Cover image of Alison Cohen

Alison Cohen

5 Podcast Episodes

Latest 1 May 2021 | Updated Daily

Weekly hand curated podcast episodes for learning

Episode artwork

Food for the Hungry During COVID-19 with Alison Cohen of WhyHunger and Lorrie Clevenger of Grassroots Action Network

MIP Make It Plain with Mark Thompson

Are you or someone you know struggling to afford food during this pandemic? There's a map for that, says Lorrie Clevenger, Director of US Programs for the Grassroots Action Network. She and Alison Cohen, Senior Director of Programs at WhyHunger, join today's episode to tell us about the Find Food COVID Map (link and phone number below), the change in eligibility requirements, and how their organizations are adapting and expanding to meet the rise in demand during coronavirus. Looking for a way to give back? VOLUNTEER! You can do it from anywhere in the country, from the comfort of your home, for however much time you can offer. Download today's episode then head to the link below. FIND FOOD COVID MAP: whyhunger.org/findfood OR, CALL: 1-800-5-HUNGRY VOLUNTEER: https://bit.ly/WHVol Executive Producer: Adell Coleman Producer: Brittany Temple Distributor: DCP Entertainment For additional content: makeitplain.com See acast.com/privacy for privacy and opt-out information.


15 May 2020

Episode artwork

Alison Cohen on Wholehearted Living: Understanding Implicit Bias and Growing Forward

The OHMazing® Way with Beth Reese, PhD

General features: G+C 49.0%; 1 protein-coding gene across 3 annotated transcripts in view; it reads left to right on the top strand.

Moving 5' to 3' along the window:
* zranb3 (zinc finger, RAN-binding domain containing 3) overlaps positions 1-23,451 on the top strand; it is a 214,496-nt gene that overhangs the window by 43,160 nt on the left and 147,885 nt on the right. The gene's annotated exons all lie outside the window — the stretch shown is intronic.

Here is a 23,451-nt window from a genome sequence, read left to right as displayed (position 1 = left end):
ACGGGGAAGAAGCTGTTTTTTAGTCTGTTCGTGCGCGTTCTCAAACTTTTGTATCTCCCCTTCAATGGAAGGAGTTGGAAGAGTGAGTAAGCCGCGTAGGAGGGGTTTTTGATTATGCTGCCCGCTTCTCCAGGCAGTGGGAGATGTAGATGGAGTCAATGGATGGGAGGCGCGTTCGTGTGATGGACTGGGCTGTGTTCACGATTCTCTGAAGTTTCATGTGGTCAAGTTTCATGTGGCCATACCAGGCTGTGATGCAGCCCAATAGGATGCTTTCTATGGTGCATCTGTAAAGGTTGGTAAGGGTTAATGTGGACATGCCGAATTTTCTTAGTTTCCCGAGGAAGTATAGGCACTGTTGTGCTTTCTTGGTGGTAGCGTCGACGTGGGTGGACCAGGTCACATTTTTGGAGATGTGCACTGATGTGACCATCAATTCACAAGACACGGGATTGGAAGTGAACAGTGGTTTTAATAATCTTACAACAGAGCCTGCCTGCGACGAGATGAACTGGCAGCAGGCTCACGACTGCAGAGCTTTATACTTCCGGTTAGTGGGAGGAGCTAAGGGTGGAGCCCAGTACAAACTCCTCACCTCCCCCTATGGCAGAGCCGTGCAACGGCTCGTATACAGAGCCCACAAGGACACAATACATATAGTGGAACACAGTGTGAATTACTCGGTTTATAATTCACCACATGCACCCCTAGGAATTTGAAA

"The challenge is that because we are human beings living in society we’re influenced and conditioned by all kinds of forces that can lead to us developing biases that are particularly destructive… and that cut us off from wholeheartedly connecting to others." ~Alison Cohen, MST and Certified Mindfulness Teacher/School Coach Join The OHMazing® Way podcast creator, producer and host, Beth Reese, PhD, E-RYT, RCYT, YACEP, and guest Alison Cohen, MST and Certified Mindfulness Teacher / School Coach, in conversation and practice with the critically important and meaningful topic of implicit bias. Alison first leads us through clear and concise definitions and examples of bias, explicit bias, and implicit bias. After skillfully laying a foundation, she then offers suggestions and leads practices to support us in increasing awareness of our own biases so that we can curate the wholehearted lives we wish to create.  "In terms of implicit bias, research has shown there are really only a few ways currently to work with it meaningfully. One of those, interestingly enough, is loving kindness practice, as well as mindfulness meditation."~Alison Cohen, MST and Certified Mindfulness Teacher/School Coach One of the mindfulness tools Alison shares is a practice known as HALT. HALT stands for: H: hungry A: angry L: lonely T: tired While the origination of this may be from Alcoholics Anonymous, neuroscientists, like Dr. Dan Siegel, recommend this practice for parents and others. Using HALT can be integrated into daily living in a myriad of ways. For example, before picking up your kids from school or entering a personal or professional conversation, pause and scan the mind and body for signs of being hungry, angry, lonely or tired. Without making yourself right or wrong, notice if any of those exist. If one or more do, name a way you can take care of yourself in the next moments so that you cultivate responses instead of habitual reactions. When you notice one or more of the "HALTs", a practice could be to pause and notice the breath, then feet, then belly, then hands. You might also choose to name aloud what you’re experiencing and share what you need before moving forward: In this moment I want to name that I notice I am tired and would like ________ (ie,  to get some water, have a hug, take a walk, etc) before we continue. "What we are really talking about is love. And what are the barriers to really loving each other…. And if some of those barriers come from what we’ve breathed in and what’s been imprinted—the thumbs of culture—then each of us can make a courageous commitment to chip away at those in the name of love, connection, and ultimately what comes to mind, both individual and collective liberation."~Alison Cohen, MST and Certified Mindfulness Teacher/School Coach Connect with Alison:Email: alisonc@soundstrue.comWeb: www.mindfulchangefromtheinsideout.comFacebook: https://www.facebook.com/alisonecohTwitter: @1984AliCoLinkedIn: https://www.linkedin.com/in/cohenalison/ Connect with Beth:Email: elizabeth@yoginos.comWeb: www.yoginos.comFacebook: personal: www.facebook.com/elizreeseFacebook: Yogiños: Yoga for Youth®: www.facebook.com/yoginos/Instagram: yoginosyogaforyouth: www.instagram.com/yoginosyogaforyouthTwitter: @yoginos: twitter.com/YoginosLinkedIn: Beth Reese, PhD